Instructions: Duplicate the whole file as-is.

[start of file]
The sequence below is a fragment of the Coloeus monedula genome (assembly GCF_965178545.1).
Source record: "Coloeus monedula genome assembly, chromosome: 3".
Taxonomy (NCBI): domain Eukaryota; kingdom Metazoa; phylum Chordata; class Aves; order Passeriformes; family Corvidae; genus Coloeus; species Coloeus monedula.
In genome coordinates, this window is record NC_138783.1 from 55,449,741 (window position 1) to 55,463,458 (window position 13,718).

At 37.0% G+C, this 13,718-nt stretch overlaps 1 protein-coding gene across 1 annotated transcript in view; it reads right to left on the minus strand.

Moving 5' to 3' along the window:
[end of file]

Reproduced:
The sequence below is a fragment of the Coloeus monedula genome (assembly GCF_965178545.1).
Source record: "Coloeus monedula genome assembly, chromosome: 3".
Taxonomy (NCBI): domain Eukaryota; kingdom Metazoa; phylum Chordata; class Aves; order Passeriformes; family Corvidae; genus Coloeus; species Coloeus monedula.
In genome coordinates, this window is record NC_138783.1 from 55,449,741 (window position 1) to 55,463,458 (window position 13,718).

At 37.0% G+C, this 13,718-nt stretch overlaps 1 protein-coding gene across 1 annotated transcript in view; it reads right to left on the minus strand.

Moving 5' to 3' along the window: